Primarily breathing through your nose allows you to keep your health and quality of life. The answers on why are right under your nose:
- Your nose cleans the air you breathe. Your nose hairs (cilia) capture the bad stuff, turn it into mucus, and then push it into your throat, where it’s swallowed and digested. Your stomach acid and microbiome are much more capable of handling the bad stuff than your lungs. Keeping your nasal mucosa moist and humid is good protection against COVID-19.
- Your nose humidifies the air you breathe. As inhaled air passes through your nose, it is moisturized and humidified, thanks to a complex multiple layer structure called turbinates. If you breathe through your mouth for a long time, your throat feels dry because the inhaled air didn’t get humidified. Of note, Humid air keeps our glycans / mucosal layer moist, providing increased protection from viruses. Air-conditioning and heating dries out our mucosal layers, leaving us vulnerable. Masks keep the air we breathe warmer and more humid, thus providing additional protection against COVID-19 and other germs.
- Your nose regulates the temperature of the air you breathe. Your throat and lungs do not like air that is too hot or cold. Air passing through your nose assimilates to your body temperature.
- Your sense of smell keeps you safe. Your nose detects smoke, toxic gases and harmful food. Of note, you can’t trigger an allergic reaction by smelling food, but you can trigger an allergic reaction by inhaling particles of that food. These reactions typically produce mild respiratory symptoms and/or skin reactions. On rare occasions, they can be fatal.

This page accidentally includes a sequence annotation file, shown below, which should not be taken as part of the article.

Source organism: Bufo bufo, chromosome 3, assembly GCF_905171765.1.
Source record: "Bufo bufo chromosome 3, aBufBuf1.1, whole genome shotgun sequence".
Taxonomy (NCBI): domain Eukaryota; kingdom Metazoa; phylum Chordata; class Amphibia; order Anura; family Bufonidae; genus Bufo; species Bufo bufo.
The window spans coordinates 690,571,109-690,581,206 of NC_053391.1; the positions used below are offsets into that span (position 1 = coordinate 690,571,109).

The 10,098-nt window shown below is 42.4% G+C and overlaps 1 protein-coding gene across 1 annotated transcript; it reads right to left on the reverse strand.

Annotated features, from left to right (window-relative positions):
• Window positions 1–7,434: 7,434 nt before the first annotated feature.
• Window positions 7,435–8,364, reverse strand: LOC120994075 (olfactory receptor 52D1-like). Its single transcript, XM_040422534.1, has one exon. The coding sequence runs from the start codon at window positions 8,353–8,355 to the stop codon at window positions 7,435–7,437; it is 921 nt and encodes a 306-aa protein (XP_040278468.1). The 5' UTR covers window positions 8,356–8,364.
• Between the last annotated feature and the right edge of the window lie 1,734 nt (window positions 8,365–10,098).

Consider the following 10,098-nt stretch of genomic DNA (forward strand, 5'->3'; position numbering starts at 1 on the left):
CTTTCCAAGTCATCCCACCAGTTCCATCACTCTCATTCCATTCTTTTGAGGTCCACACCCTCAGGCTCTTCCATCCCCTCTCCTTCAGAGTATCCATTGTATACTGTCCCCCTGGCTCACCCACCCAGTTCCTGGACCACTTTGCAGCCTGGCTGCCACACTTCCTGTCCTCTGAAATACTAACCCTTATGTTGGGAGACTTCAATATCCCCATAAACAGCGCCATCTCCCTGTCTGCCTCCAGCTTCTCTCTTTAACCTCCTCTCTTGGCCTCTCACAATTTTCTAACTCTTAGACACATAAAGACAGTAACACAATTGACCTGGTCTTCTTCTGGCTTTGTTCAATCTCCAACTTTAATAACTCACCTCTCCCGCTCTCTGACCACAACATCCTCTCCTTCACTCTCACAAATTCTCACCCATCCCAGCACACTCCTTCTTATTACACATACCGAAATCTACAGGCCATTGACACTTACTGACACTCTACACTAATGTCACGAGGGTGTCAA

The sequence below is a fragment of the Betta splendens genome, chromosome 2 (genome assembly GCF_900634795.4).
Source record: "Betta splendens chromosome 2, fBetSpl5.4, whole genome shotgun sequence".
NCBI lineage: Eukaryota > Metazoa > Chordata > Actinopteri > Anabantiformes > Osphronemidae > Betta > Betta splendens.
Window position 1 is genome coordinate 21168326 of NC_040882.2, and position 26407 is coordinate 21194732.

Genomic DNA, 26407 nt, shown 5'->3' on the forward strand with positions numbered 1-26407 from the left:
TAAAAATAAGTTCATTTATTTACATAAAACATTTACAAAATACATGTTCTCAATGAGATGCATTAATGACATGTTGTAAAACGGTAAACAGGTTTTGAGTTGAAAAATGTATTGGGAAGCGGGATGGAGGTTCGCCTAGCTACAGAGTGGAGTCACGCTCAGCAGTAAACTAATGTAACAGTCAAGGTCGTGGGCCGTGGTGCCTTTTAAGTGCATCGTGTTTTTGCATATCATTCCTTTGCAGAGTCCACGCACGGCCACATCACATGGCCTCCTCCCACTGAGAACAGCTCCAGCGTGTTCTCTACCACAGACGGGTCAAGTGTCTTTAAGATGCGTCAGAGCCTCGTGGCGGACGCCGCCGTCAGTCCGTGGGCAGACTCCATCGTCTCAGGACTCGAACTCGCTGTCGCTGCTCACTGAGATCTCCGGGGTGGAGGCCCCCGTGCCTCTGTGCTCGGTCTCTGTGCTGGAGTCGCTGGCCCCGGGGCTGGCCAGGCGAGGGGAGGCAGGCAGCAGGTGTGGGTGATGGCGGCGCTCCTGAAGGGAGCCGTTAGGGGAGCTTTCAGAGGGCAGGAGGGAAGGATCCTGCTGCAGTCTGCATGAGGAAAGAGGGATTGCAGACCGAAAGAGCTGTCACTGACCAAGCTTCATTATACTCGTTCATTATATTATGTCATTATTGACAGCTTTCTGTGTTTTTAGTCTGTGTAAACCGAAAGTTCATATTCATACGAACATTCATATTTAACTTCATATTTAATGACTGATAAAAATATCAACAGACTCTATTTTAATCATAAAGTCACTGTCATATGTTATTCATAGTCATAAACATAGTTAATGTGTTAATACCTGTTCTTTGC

- Your sense of smell makes good food taste better. Try eating your favorite foods with your nose pinched shut. You’ll be surprised how much flavor comes from your sense of smell. Harvard olfactory researcher David Edwards concludes that 80% of flavor is scent.
- Your nasal resonance improves the clarity and projection of your voice. This is why people with congested noses sound different. Pinch your nose and try to talk. Do you sound different?
- Nasal breathing increases nitric oxide production in the sinuses which keeps blood pressure levels healthy. Nitric oxide is also antifungal, antiviral, antiparasitic, and antibacterial. It helps the immune system to fight infections.
- Nasal breathing improves sleep along with better memory, focus and concentration. Some people even go so far as to tape their mouths shut when they sleep!
- Nasal breathing for intake improves athletic performance and recovery. Yes, this is contrary to popular practice and requires training to get used to it. Sprinters and runners should watch this video which demonstrates good posture plus 2-4 nasal inhales followed by 2-4 mouth exhales depending on desired speed. A Navy Seal has gathered 7 good exercise breath training videos for athletes. Elite athletes and trainers may want to take the Art of Breath online course for $225.
- Your nose helps you find a suitable mate. Humans make use of body odor subconsciously to identify whether a potential mate will pass on favorable traits to their offspring. Body odor provides significant cues about the genetic quality, health and reproductive success of a potential mate. Loss of smell correlates with decreased sexual drive.